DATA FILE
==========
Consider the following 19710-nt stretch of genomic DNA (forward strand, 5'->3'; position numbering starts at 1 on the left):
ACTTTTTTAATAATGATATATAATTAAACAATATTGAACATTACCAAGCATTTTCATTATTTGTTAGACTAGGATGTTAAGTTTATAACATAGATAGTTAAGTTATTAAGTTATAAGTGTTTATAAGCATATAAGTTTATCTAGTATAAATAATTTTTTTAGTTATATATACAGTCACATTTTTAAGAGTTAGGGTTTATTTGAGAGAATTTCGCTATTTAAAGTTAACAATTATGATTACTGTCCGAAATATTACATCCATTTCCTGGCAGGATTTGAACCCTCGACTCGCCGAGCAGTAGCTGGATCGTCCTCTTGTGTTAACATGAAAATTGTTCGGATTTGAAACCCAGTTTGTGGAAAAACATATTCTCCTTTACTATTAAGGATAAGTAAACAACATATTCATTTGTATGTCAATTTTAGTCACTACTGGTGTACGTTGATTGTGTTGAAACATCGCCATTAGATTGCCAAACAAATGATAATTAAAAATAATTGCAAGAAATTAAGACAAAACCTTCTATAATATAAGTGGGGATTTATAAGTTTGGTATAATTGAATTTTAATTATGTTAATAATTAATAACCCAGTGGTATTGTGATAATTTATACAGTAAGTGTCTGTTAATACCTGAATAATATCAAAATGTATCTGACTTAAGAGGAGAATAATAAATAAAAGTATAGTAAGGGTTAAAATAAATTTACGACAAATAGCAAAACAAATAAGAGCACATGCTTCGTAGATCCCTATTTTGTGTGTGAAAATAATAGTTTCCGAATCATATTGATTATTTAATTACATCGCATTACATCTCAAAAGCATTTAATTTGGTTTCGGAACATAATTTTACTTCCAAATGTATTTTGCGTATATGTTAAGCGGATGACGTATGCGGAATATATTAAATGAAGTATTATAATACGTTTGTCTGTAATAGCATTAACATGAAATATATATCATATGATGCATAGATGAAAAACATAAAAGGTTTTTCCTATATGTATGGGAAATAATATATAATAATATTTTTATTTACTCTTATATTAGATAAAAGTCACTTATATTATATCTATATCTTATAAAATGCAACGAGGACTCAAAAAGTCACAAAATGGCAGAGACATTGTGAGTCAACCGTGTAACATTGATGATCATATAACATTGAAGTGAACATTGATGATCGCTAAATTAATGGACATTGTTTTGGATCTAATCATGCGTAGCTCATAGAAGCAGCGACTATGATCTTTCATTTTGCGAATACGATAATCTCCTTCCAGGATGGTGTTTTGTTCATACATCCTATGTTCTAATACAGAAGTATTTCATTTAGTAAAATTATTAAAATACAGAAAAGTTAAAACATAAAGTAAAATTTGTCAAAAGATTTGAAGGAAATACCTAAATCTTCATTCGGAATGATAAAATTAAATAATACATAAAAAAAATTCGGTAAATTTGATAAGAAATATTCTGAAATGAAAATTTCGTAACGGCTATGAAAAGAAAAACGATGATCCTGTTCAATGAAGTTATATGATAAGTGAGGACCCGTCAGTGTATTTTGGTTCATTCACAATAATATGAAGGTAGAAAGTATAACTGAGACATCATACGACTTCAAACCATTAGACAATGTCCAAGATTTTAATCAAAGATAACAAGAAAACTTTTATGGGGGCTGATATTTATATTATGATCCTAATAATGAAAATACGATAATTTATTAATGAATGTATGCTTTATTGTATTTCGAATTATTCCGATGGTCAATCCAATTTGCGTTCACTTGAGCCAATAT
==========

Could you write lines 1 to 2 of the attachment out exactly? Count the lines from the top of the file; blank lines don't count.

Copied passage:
Consider the following 19710-nt stretch of genomic DNA (forward strand, 5'->3'; position numbering starts at 1 on the left):
ACTTTTTTAATAATGATATATAATTAAACAATATTGAACATTACCAAGCATTTTCATTATTTGTTAGACTAGGATGTTAAGTTTATAACATAGATAGTTAAGTTATTAAGTTATAAGTGTTTATAAGCATATAAGTTTATCTAGTATAAATAATTTTTTTAGTTATATATACAGTCACATTTTTAAGAGTTAGGGTTTATTTGAGAGAATTTCGCTATTTAAAGTTAACAATTATGATTACTGTCCGAAATATTACATCCATTTCCTGGCAGGATTTGAACCCTCGACTCGCCGAGCAGTAGCTGGATCGTCCTCTTGTGTTAACATGAAAATTGTTCGGATTTGAAACCCAGTTTGTGGAAAAACATATTCTCCTTTACTATTAAGGATAAGTAAACAACATATTCATTTGTATGTCAATTTTAGTCACTACTGGTGTACGTTGATTGTGTTGAAACATCGCCATTAGATTGCCAAACAAATGATAATTAAAAATAATTGCAAGAAATTAAGACAAAACCTTCTATAATATAAGTGGGGATTTATAAGTTTGGTATAATTGAATTTTAATTATGTTAATAATTAATAACCCAGTGGTATTGTGATAATTTATACAGTAAGTGTCTGTTAATACCTGAATAATATCAAAATGTATCTGACTTAAGAGGAGAATAATAAATAAAAGTATAGTAAGGGTTAAAATAAATTTACGACAAATAGCAAAACAAATAAGAGCACATGCTTCGTAGATCCCTATTTTGTGTGTGAAAATAATAGTTTCCGAATCATATTGATTATTTAATTACATCGCATTACATCTCAAAAGCATTTAATTTGGTTTCGGAACATAATTTTACTTCCAAATGTATTTTGCGTATATGTTAAGCGGATGACGTATGCGGAATATATTAAATGAAGTATTATAATACGTTTGTCTGTAATAGCATTAACATGAAATATATATCATATGATGCATAGATGAAAAACATAAAAGGTTTTTCCTATATGTATGGGAAATAATATATAATAATATTTTTATTTACTCTTATATTAGATAAAAGTCACTTATATTATATCTATATCTTATAAAATGCAACGAGGACTCAAAAAGTCACAAAATGGCAGAGACATTGTGAGTCAACCGTGTAACATTGATGATCATATAACATTGAAGTGAACATTGATGATCGCTAAATTAATGGACATTGTTTTGGATCTAATCATGCGTAGCTCATAGAAGCAGCGACTATGATCTTTCATTTTGCGAATACGATAATCTCCTTCCAGGATGGTGTTTTGTTCATACATCCTATGTTCTAATACAGAAGTATTTCATTTAGTAAAATTATTAAAATACAGAAAAGTTAAAACATAAAGTAAAATTTGTCAAAAGATTTGAAGGAAATACCTAAATCTTCATTCGGAATGATAAAATTAAATAATACATAAAAAAAATTCGGTAAATTTGATAAGAAATATTCTGAAATGAAAATTTCGTAACGGCTATGAAAAGAAAAACGATGATCCTGTTCAATGAAGTTATATGATAAGTGAGGACCCGTCAGTGTATTTTGGTTCATTCACAATAATATGAAGGTAGAAAGTATAACTGAGACATCATACGACTTCAAACCATTAGACAATGTCCAAGATTTTAATCAAAGATAACAAGAAAACTTTTATGGGGGCTGATATTTATATTATGATCCTAATAATGAAAATACGATAATTTATTAATGAATGTATGCTTTATTGTATTTCGAATTATTCCGATGGTCAATCCAATTTGCGTTCACTTGAGCCAATAT